at least 1 year of playing at the best speed possible, unless of course
there is an earlier decision (more likely I would think). Game 2 ended
in less than 2 weeks before the senate ever met! HRAO popularity is very
important, especially in the late republic.

I'm ready to start when you are. The game is pretty much "rolled up" on
my end. I used the email dice roller to generate most of the numbers
needed. I shuffled the decks on my PC at home with a program I wrote
(also on my page). Province income also gets generated on my PC with
another program.

I'm sure there are some things I forgot to mention. So, first we need to
decide on the rules, and also choose the faction names. Good luck!

Here is the initial status (your red cards going out shortly). The
"status" is a complete snapshot of the game at the present time. It
holds no info regarding past events. The "history" is a log of all
events. Each turn has its own history file. The "deck status" shows
what's currently in the deck and what has been discarded. All three of
these are on my www page (anyone have any problems accessing it?). [ I
wanted to use <> but html don't like that. ] Don't know how I'm
going to show battle votes yet. There's a section called "report
symbols" that lists all the symbols and the order they should appear in.
We are in:

Initial Intrigue Phase

    1. Play Concessions/Statesman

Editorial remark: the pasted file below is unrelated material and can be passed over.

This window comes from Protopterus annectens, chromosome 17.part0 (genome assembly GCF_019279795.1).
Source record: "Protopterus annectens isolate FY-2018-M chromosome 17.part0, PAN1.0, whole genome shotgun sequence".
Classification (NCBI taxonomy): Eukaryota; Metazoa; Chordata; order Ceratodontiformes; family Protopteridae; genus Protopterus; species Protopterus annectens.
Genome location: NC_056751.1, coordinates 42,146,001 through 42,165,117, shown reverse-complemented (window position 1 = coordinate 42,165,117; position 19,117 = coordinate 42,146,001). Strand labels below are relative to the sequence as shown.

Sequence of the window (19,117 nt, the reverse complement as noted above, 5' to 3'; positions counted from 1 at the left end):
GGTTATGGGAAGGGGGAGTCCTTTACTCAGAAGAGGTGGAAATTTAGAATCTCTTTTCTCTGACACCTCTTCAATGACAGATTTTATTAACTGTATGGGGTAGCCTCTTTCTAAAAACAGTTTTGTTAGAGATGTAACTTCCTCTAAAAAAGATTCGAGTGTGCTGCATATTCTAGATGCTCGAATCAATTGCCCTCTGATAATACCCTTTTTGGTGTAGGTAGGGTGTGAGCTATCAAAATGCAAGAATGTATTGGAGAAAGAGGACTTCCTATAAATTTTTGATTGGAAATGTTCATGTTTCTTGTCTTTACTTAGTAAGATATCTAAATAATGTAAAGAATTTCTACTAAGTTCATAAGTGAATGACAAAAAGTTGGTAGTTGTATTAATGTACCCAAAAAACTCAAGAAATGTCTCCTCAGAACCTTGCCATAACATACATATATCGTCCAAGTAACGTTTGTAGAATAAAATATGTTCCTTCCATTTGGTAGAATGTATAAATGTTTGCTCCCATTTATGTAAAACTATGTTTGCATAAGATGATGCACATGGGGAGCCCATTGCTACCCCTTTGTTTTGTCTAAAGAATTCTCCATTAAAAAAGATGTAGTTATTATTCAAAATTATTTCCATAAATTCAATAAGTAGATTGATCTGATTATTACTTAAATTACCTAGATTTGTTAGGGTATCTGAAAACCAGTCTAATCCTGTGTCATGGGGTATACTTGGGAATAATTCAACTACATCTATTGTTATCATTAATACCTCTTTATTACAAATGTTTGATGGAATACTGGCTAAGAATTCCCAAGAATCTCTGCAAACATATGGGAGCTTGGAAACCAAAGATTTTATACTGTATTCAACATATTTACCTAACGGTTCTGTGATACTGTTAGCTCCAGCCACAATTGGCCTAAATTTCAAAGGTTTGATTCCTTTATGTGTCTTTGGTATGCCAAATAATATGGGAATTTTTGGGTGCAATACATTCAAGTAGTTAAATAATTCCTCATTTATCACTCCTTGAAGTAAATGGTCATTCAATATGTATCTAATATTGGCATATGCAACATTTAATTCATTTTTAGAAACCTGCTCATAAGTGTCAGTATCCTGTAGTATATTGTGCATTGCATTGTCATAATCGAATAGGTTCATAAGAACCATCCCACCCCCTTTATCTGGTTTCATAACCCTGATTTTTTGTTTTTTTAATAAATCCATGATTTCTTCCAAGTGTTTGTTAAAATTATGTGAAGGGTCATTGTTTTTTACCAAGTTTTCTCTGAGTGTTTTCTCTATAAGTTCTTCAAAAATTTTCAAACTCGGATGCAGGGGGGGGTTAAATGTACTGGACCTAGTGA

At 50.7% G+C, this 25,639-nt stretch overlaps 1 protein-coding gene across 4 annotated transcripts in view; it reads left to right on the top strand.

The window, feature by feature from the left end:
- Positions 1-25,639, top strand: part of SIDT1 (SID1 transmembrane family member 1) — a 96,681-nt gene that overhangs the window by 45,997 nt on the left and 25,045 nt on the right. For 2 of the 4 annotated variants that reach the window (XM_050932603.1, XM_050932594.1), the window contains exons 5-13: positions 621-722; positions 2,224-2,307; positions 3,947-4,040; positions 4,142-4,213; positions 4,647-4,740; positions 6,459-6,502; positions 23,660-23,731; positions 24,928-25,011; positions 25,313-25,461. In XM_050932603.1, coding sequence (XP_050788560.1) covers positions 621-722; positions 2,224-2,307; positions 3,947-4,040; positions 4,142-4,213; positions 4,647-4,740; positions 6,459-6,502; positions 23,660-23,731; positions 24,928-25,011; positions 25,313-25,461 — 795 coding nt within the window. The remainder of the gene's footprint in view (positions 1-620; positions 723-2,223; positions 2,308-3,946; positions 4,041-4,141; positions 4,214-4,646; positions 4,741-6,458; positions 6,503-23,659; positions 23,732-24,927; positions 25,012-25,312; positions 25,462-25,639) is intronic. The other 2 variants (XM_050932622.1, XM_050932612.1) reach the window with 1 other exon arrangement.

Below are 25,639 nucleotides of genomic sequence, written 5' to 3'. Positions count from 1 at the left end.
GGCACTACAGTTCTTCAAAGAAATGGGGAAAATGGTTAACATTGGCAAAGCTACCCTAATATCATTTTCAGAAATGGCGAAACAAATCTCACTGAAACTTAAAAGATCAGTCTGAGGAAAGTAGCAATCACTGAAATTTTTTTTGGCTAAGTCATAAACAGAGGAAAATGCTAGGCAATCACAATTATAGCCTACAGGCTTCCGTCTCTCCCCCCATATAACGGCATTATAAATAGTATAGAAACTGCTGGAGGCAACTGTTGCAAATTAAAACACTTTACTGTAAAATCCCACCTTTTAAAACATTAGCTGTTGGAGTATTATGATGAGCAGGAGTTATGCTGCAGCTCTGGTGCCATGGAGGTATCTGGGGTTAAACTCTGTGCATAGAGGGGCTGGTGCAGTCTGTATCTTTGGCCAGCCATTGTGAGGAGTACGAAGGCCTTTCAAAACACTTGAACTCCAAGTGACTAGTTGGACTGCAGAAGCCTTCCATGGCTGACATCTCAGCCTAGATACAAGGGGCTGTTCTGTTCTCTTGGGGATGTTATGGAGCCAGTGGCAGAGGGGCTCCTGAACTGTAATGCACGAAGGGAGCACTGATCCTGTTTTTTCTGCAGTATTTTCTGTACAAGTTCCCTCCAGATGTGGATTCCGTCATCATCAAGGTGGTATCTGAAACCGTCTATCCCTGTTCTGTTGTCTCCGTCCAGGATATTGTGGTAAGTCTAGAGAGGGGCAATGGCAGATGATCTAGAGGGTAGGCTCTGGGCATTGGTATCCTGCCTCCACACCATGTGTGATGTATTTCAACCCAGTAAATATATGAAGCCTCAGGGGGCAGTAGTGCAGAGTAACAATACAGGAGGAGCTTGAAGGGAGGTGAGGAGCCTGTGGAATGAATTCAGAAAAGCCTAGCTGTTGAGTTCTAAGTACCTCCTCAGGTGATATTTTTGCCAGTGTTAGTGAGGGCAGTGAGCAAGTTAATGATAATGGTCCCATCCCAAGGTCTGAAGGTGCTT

2. Governor Corruption
    3. Governor Assignment & Term
    4. Faction Leader 

2 and 3 don't apply of course. All orders for this phase are sent in
simultaneously. After I receive orders from all I'll reveal the
mortality chit, generate revenue (nothing much this turn) and then we'll
move to the next phase which is revenue distribution. Card exchanges or
gifts are done in "real time" and they should go through me (I think I
wrote a section in the rules on this) since I am the only official
source for everyone's cards. Note that you can't make a statesman a
faction leader at the start unless you also have the family card for
that statesman. Oh, my page is best viewed with a fixed-width font so
that the status report lines up all nice and neat and easy to read. Good

Something that should be in the PBEM rules...

The Presiding Magistrate can send me a list of proposals to make to the
senate. _As soon as_ one proposal is over, the next one in queue is
made, so if another player wishes to play a tribune to initiate his own
proposal he must tell me during the current vote or else he may lose his